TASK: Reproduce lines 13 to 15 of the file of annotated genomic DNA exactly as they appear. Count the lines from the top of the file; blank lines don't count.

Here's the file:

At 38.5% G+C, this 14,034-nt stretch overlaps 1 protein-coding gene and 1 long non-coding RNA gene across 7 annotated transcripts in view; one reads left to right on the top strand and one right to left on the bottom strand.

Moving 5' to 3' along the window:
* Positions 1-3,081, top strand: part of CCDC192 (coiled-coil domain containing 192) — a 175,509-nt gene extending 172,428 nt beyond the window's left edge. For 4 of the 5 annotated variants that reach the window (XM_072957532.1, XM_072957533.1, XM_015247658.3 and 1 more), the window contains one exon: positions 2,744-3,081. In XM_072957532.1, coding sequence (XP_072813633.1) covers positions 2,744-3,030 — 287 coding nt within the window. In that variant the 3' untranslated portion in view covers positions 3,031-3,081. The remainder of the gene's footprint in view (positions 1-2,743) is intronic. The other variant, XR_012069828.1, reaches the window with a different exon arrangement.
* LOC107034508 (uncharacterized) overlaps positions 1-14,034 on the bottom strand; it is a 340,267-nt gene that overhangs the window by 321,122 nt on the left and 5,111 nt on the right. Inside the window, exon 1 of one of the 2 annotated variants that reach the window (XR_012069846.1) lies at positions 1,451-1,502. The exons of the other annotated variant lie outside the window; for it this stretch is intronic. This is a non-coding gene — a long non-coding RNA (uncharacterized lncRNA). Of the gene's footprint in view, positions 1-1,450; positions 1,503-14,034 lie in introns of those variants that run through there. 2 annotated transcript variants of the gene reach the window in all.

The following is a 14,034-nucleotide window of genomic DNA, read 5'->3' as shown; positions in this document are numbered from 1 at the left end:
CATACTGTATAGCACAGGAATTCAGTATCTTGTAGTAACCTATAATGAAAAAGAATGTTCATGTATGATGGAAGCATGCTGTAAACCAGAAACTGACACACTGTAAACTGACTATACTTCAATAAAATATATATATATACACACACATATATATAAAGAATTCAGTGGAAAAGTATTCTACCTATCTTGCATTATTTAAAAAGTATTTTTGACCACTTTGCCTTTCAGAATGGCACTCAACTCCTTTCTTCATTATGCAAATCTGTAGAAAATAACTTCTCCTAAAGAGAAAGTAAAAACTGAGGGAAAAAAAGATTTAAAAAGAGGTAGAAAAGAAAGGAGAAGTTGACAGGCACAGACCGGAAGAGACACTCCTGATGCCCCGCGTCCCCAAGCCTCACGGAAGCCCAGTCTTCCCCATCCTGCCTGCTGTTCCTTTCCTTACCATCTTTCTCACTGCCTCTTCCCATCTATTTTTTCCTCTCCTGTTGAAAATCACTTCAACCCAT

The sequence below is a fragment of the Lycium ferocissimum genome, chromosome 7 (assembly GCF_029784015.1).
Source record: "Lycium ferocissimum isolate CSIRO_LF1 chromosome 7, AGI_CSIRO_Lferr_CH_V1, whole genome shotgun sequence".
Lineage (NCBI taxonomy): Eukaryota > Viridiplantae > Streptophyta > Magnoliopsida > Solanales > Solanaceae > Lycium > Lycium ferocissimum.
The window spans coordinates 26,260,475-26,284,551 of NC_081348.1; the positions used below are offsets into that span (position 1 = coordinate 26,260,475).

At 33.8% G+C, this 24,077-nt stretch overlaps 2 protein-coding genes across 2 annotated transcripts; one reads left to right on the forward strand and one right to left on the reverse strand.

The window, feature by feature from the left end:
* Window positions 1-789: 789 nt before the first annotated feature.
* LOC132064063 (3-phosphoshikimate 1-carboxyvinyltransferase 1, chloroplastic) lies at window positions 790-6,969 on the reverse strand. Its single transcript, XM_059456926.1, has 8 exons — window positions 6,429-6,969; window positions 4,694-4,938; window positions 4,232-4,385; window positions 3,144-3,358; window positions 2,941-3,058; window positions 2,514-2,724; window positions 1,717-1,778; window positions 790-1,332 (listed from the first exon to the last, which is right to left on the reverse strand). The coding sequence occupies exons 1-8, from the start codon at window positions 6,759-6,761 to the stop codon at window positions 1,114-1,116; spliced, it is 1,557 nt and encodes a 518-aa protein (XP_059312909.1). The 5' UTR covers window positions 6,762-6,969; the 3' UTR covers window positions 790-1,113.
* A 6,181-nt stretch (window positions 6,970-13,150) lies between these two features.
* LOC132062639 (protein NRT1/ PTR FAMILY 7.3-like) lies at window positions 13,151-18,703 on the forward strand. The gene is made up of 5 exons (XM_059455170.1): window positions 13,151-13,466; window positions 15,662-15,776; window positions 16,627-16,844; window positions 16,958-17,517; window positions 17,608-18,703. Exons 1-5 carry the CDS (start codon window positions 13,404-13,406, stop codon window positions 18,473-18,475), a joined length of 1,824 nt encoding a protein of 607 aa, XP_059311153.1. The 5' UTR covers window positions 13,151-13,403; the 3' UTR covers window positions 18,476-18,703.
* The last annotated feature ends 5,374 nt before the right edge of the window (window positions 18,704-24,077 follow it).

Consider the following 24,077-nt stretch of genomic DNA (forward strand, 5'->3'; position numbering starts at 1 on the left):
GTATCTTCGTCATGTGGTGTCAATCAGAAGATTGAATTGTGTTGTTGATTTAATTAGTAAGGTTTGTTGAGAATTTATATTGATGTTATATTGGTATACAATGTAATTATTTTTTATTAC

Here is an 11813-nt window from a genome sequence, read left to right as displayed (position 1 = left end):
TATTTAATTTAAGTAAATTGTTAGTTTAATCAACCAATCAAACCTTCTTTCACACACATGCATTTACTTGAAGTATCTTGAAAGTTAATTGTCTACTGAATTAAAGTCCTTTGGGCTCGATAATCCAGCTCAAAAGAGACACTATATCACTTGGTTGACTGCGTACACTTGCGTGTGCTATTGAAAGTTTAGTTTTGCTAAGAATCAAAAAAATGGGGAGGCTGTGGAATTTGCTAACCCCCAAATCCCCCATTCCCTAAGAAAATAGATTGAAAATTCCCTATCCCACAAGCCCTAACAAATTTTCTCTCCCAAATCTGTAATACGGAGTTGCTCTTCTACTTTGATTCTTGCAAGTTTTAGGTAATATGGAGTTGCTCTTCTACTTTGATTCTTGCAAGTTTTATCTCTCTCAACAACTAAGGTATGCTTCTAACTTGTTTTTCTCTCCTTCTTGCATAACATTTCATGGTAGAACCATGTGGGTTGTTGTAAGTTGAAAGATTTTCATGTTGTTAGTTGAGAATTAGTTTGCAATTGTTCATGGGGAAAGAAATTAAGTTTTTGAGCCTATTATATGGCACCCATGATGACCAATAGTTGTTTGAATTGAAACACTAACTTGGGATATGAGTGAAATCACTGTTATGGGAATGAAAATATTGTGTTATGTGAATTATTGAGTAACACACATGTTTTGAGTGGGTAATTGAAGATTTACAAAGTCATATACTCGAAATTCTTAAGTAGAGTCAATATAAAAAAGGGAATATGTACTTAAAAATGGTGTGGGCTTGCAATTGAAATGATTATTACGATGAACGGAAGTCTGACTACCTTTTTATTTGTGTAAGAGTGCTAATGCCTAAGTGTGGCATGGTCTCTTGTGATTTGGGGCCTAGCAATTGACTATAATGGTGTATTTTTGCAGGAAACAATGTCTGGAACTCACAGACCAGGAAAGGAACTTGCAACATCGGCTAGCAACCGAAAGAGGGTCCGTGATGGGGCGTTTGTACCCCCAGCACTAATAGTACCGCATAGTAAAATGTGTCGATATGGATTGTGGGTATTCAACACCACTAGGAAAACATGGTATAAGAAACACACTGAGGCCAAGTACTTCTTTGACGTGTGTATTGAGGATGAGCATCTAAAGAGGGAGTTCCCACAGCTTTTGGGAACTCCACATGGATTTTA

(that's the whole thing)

* Window positions 1-789: 789 nt before the first annotated feature.
* LOC132064063 (3-phosphoshikimate 1-carboxyvinyltransferase 1, chloroplastic) lies at window positions 790-6,969 on the reverse strand. Its single transcript, XM_059456926.1, has 8 exons — window positions 6,429-6,969; window positions 4,694-4,938; window positions 4,232-4,385; window positions 3,144-3,358; window positions 2,941-3,058; window positions 2,514-2,724; window positions 1,717-1,778; window positions 790-1,332 (listed from the first exon to the last, which is right to left on the reverse strand). The coding sequence occupies exons 1-8, from the start codon at window positions 6,759-6,761 to the stop codon at window positions 1,114-1,116; spliced, it is 1,557 nt and encodes a 518-aa protein (XP_059312909.1). The 5' UTR covers window positions 6,762-6,969; the 3' UTR covers window positions 790-1,113.
* A 6,181-nt stretch (window positions 6,970-13,150) lies between these two features.